The DOL noted that there has been significant confusion regarding the meaning of economic dependence and increasing legal uncertainty against the backdrop of increasingly flexible work arrangements. The DOL therefore promulgated the final rule to provide greater clarity on its own worker classification test under the FLSA.

DOL provides five factors to determine a worker’s ‘economic reality’

In its effort to clarify the confusion caused by the ever-changing meaning of the “economic reality” of a worker’s engagement, the DOL provided five factors to assess a worker’s economic dependence. Although the factors below are not exhaustive, and no single factor is dispositive, the DOL has clarified that the first two factors “are the most probative as to whether or not an individual is an economically dependent ‘employee.’” If these two factors point to the same conclusion, the remaining three factors need not be analyzed in making the classification determination.

  1. The nature and degree of the worker’s control over the work. This factor examines whether the worker exercises substantial control over key aspects of the performance of the work, such as scheduling the hours worked, selecting projects and/or being able to work for competing companies. The DOL noted, however, that even if a business required a worker to comply with specific legal obligations – such as satisfying health/safety standards and carrying proper insurance, or contractually agreed-upon deadlines or quality control standards – this alone would not constitute “control” for the purpose of this factor.
  2. The worker’s opportunity for profit or loss. This factor focuses on the extent of the worker’s opportunity to earn profits or incur losses based on (i) his or her own managerial skill, business acumen or judgment, and (ii) management of his or her investment in or capital expenditure on helpers or equipment or material to further his or her work. By contrast, if a worker “is unable to affect his or her earnings or is only able to do so by working more hours or faster,” the more likely he or she is classified as an employee under the FLSA.

If these first two factors conflict, however, the following three remaining factors can serve as further guideposts for proper classification.

  1. The amount of skill required for the work. This factor examines whether the individual’s work requires specialized training or skill that the business does not provide.
  2. The degree of permanence of the working relationship. This factor examines whether the relationship is impermanent (i.e., finite or sporadic) or permanent (i.e., indefinite or continuous). If a worker’s engagement falls into the former category, this would be indicative of an independent contractor relationship.
  3. Whether the work is part of an “integrated” unit of production. This factor focuses on the extent the work is a component of the business’s “integrated production process” for a good or service. Significantly, in incorporating this rule, the DOL rejected the prior test’s assessment of a worker’s “integrality” – which focused solely on a worker’s “importance” or “centrality” – because it found that identifying the “‘core or primary business purpose’ is not a useful inquiry in the modern economy.” Instead, under this factor, the worker is not likely to be found to be an employee if they are not “integrated” into the business’s production process, which is composed of operational subparts working in coordination towards a “specified unified purpose.”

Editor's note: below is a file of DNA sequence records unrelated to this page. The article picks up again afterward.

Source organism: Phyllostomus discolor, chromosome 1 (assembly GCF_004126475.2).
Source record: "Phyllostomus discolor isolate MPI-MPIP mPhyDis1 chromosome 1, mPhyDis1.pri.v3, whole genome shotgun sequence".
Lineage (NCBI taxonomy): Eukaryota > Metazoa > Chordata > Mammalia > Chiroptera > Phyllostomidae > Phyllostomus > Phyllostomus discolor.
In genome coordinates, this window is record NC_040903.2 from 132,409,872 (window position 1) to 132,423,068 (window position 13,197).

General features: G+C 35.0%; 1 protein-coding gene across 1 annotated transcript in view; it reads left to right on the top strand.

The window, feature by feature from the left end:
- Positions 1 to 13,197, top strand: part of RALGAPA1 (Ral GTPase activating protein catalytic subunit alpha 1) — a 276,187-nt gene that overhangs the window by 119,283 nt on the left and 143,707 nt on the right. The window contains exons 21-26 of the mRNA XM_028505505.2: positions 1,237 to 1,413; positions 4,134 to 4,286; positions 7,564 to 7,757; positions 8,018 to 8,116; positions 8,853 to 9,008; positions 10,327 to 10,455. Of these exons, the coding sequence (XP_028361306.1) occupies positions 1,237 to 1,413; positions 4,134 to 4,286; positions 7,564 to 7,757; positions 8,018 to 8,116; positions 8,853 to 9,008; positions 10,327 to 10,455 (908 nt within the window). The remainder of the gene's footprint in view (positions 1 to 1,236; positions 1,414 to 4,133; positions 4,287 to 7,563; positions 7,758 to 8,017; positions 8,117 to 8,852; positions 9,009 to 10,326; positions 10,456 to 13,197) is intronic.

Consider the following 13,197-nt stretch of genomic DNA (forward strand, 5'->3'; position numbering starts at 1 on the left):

Also noteworthy, the DOL announced that offering health, retirement and other benefits to independent contractors in and of itself is not “necessarily indicative of employment status.” However, the DOL cautioned that offering the same benefits to both independent contractors and employees poses misclassification risks.

Will the final rule take effect?

This remains to be seen. While the final rule is scheduled to go into effect on March 8, 2021, the future of the final rule remains uncertain because the incoming Biden administration is expected to issue a directive to all agencies to delay the effective date of any pending regulation that is not yet effective. Further, under the Congressional Review Act, the Democratic majority in the Senate and House could rescind the final rule with presidential approval.

What does this all mean?

Unlike the DOL’s 2019 Opinion Letter supporting the gig economy, if implemented, the final rule constitutes binding authority that stands to alter how the DOL and adjudicative bodies analyze and ultimately classify workers under the FLSA. Although its practical impact can be limited by state laws with different and potentially more rigorous standards, the final rule represents another positive development for gig economy platforms and others businesses hampered by worker classification tests that fail to reflect, as the DOL describes it, the modern economy.